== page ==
Of course, she defies his request in search of life beyond walls. She falls in love. She is a successful seamstress. The other seamstress is jealous. Everyone learns the truth of who she is. Climatic song of exclaiming who she is and no one’s gonna bring her down (ahhh-ahhh-ahhh-ahhh). Dramatic turn of events. Dun dun dunn…..

There, that’s me being concise (trying). I do hope you have the chance to see it, as they’re hoping to make it as a West End show. The music is exciting and brought to life by a cast that exudes the joy of performing. Though I narrowed the plot down to mere sentence fragments, it isn’t what you’d expect from a fairytale musical – it’s quite dark and thought provoking, not simple at all.

I had the privilege of meeting the lead’s mom while queuing for the toilet (I’m so British now), and I learned that her daughter is a Canadian who now lives in London with her husband, whom she met while working on a cruise line. I met her after the show and mentioned I’m studying theatre at MSU, and she said she’s done some shows in Branson. We’re always told this theatre world is small, but it’s so hard to believe sometimes because the world seems so vast. It’s not.

So, as I’m fighting the sadness of leaving London, I’ll keep that in mind because you never know where life may take you.

Recurring Events

Many of my blog posts have been about a particular event or general impressions from my surrounding environment. As I’m nearing the end of my trip (sad), I have dedicated this blog post to letting you in on two semi-regular activities of mine in London.

My Quest to Meet John Goodman

As mentioned in Show Reflections 1, I saw American Buffalo, starring John Goodman, Damian Lewis, and Tom Sturridge, my second weekend here. For those of you who don’t know, Mr. Goodman is an alumni of Missouri State (go bears), so I was especially excited for my chance to meet him at the stage door.

After the performance I saw, I met and got autographs from the other two stars, but was informed that, “Mr. Goodman has left the building.”

Since I was only a ten minute walk from the theatre, I made a point to continue to go back to try to meet him. I often scheduled my evenings around making a trip to Wyndham Theatre at 9:45. One Sunday afternoon I did some homework at a nearby coffee shop and then walked over to discover there hadn’t even been a show that day. After that, I made sure there was actually a show before venturing to the stage door.

Unfortunately, the good news you’re hoping for doesn’t exist. I tried five times, but he is a man of privacy, which I can respect. With so many things to do in London, you might think this was a waste of my time, but I don’t regret it at all. Though I didn’t meet Mr. Goodman, whilst waiting with other fans, I got to know two girls from the FSU program, a group of acting majors from Iowa State University, and a film student from China studying in England. Though these are mere passing acquaintances, those conversations are what shape an experience like this. Another bonus: I learned at least one route by heart since I walked from my flat to the theatre so many times.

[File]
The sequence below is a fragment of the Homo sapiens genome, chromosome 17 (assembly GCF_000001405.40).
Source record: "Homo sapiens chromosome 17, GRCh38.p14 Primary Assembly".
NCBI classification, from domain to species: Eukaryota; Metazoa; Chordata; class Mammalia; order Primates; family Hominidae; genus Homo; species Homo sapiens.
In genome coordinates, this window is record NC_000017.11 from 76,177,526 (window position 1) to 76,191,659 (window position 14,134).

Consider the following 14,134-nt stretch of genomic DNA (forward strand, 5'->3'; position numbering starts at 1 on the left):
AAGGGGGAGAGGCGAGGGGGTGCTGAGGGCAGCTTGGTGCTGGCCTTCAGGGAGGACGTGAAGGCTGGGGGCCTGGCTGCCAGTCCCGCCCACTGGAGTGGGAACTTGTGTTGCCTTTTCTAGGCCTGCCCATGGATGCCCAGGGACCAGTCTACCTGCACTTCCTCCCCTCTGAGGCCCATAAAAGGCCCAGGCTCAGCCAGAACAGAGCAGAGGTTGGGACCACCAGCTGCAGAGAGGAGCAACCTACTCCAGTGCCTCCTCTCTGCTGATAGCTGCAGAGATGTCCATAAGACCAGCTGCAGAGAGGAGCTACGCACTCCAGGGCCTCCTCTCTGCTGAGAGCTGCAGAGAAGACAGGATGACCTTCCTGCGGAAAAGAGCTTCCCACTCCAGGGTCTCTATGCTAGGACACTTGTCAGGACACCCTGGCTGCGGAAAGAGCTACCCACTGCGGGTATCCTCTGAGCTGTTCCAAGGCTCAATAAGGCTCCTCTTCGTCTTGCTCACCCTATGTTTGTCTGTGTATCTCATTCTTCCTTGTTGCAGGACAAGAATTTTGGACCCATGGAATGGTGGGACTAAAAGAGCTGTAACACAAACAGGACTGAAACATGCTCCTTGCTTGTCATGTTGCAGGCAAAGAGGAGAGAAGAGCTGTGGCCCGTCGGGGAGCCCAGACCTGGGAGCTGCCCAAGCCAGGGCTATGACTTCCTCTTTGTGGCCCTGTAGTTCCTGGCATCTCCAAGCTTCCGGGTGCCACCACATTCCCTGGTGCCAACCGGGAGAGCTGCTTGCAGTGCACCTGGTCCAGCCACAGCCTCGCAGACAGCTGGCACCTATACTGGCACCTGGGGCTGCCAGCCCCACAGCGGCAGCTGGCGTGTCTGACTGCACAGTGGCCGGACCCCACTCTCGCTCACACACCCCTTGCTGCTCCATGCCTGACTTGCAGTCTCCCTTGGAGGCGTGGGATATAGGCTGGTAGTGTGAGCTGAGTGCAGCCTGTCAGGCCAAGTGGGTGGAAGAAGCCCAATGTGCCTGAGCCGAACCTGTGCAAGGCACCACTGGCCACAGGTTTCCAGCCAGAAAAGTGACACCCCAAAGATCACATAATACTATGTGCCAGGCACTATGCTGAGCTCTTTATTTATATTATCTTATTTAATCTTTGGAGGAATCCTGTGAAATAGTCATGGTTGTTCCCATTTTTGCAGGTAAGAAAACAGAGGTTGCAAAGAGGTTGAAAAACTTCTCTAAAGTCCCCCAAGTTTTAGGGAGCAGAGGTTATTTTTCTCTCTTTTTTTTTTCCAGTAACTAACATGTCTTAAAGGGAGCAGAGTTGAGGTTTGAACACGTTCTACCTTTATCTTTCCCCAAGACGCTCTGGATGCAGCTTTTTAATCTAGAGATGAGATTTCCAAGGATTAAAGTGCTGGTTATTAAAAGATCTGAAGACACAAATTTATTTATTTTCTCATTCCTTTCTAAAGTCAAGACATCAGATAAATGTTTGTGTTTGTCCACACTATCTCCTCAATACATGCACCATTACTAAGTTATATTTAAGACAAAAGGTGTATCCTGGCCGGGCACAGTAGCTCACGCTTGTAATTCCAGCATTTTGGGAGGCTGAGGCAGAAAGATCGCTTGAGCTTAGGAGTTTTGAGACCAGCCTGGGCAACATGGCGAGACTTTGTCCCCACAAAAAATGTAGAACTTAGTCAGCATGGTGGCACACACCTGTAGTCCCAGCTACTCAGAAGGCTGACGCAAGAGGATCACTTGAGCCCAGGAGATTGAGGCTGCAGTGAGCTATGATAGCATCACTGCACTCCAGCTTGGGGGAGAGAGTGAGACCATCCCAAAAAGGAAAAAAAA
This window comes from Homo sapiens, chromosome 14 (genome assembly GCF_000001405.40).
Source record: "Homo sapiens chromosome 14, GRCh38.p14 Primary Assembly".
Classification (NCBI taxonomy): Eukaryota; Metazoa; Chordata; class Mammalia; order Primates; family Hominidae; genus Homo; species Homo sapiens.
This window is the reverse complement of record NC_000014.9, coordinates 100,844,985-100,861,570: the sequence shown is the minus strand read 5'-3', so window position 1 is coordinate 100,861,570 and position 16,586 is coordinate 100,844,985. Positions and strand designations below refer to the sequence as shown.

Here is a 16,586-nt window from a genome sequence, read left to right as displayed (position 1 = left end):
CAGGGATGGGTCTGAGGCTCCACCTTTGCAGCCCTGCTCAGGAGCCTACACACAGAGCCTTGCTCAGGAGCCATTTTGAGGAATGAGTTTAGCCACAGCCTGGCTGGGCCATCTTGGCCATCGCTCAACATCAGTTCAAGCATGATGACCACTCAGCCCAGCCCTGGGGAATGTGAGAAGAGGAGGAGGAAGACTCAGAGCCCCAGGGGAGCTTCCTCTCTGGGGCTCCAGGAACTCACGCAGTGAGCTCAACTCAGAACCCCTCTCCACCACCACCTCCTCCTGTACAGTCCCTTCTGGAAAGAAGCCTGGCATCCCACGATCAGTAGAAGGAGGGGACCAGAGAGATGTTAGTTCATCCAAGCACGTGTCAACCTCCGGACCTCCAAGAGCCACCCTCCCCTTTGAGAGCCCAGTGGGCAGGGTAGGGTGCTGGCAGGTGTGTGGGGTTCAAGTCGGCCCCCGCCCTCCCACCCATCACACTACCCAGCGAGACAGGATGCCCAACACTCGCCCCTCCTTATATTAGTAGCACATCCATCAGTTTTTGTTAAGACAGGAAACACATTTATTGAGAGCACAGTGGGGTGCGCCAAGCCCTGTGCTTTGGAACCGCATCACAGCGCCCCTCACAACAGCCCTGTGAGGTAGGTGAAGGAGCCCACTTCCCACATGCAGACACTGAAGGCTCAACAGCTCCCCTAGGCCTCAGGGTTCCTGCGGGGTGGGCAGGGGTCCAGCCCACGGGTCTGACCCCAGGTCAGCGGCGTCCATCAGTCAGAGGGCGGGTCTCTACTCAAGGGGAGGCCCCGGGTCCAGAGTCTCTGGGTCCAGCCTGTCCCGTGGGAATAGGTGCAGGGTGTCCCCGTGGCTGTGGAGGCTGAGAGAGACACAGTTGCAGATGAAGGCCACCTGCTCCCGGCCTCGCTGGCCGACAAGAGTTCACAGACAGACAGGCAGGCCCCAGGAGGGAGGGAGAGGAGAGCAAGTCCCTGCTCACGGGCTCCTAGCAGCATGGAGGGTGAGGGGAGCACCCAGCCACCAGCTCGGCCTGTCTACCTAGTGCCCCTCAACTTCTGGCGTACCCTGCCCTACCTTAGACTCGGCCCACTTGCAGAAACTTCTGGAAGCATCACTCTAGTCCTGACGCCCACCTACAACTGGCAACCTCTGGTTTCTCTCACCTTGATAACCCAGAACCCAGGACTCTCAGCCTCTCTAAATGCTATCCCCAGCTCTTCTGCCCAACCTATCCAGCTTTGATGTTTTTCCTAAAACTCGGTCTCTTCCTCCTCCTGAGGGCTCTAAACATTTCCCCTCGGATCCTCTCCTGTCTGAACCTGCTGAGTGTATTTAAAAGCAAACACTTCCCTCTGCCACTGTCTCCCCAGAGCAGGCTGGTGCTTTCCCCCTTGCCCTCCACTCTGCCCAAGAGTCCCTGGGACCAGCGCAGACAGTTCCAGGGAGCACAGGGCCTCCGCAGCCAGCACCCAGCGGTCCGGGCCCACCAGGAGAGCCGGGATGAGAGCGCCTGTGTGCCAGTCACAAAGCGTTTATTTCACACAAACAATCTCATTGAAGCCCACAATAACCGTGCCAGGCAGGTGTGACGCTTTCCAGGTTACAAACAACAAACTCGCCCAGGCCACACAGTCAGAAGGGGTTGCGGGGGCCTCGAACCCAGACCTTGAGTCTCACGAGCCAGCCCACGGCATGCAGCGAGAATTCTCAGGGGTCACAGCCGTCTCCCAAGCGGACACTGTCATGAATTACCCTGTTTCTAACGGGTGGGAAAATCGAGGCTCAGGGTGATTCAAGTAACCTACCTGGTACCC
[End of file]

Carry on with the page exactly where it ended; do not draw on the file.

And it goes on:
**Damian Lewis and Tom Sturridge also probably think I’m a stalker now since I met them 5 times… oops.

Open Mic Nights

Another fellow bear/friend of mine who studied in London gave me some insider tips, namely open mic nights at the Phoenix Artist Club. Yes, it is a club that meets in the basement of the Phoenix Theatre. It is exclusive to members except for Thursday nights when they open up their back room to house a musical theatre lover’s dream.

You first walk in at ground level where there is a host that allows entry. Then, you walk down the stairs and pass through the bar area that has plush, red velvet seats and walls decorated with headshots and show posters. Finally, through a sliding door, you enter into the open mic room with tiny cocktail tables, booths, and airport seating in the back corner. At the front is a small stage with a piano (occupied by one of the most amazing accompanists I’ve ever seen) and a mic stand. There is a stack of music books available to use, but most people bring their own sheet music. You put your name on the list with Jo and wait your turn as one of the two alternating hosts provides transitions between performers. And I mean performers. This isn’t your average drunken karaoke where most people scream-sing. Many of the singers are fellow musical theatre majors, while others are just lovers of the craft. I was told that one of the hosts played Superman in Superman the Musical (who knew that existed?)!